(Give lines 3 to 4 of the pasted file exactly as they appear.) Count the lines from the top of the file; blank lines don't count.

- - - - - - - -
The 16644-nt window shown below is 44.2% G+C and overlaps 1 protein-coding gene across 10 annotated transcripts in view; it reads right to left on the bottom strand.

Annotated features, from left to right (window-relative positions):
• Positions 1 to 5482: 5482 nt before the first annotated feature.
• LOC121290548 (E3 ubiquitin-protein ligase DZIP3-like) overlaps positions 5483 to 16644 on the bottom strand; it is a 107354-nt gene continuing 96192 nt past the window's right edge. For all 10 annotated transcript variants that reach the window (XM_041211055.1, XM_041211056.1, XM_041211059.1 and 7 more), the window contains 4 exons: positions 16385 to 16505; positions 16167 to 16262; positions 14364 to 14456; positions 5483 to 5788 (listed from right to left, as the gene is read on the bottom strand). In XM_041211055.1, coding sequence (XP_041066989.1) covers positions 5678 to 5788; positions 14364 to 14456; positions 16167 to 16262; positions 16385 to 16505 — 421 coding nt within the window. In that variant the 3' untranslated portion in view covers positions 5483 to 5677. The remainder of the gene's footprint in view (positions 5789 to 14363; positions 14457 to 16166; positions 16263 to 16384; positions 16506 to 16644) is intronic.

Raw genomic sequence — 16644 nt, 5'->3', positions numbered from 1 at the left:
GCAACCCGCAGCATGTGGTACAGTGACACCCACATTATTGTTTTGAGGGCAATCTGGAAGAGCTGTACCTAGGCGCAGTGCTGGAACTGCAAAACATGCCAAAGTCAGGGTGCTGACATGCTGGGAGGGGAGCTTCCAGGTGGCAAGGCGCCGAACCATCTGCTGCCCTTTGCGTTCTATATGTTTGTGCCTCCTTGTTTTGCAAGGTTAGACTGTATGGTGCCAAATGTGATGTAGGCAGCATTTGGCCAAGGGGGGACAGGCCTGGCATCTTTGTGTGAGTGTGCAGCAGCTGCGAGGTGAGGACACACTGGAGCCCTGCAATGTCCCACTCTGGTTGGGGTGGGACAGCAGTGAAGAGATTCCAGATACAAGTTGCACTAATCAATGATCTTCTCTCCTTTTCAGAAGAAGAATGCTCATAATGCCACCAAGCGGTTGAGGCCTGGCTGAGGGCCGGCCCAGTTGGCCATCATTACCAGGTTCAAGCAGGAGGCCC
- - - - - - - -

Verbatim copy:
• Positions 1 to 5482: 5482 nt before the first annotated feature.
• LOC121290548 (E3 ubiquitin-protein ligase DZIP3-like) overlaps positions 5483 to 16644 on the bottom strand; it is a 107354-nt gene continuing 96192 nt past the window's right edge. For all 10 annotated transcript variants that reach the window (XM_041211055.1, XM_041211056.1, XM_041211059.1 and 7 more), the window contains 4 exons: positions 16385 to 16505; positions 16167 to 16262; positions 14364 to 14456; positions 5483 to 5788 (listed from right to left, as the gene is read on the bottom strand). In XM_041211055.1, coding sequence (XP_041066989.1) covers positions 5678 to 5788; positions 14364 to 14456; positions 16167 to 16262; positions 16385 to 16505 — 421 coding nt within the window. In that variant the 3' untranslated portion in view covers positions 5483 to 5677. The remainder of the gene's footprint in view (positions 5789 to 14363; positions 14457 to 16166; positions 16263 to 16384; positions 16506 to 16644) is intronic.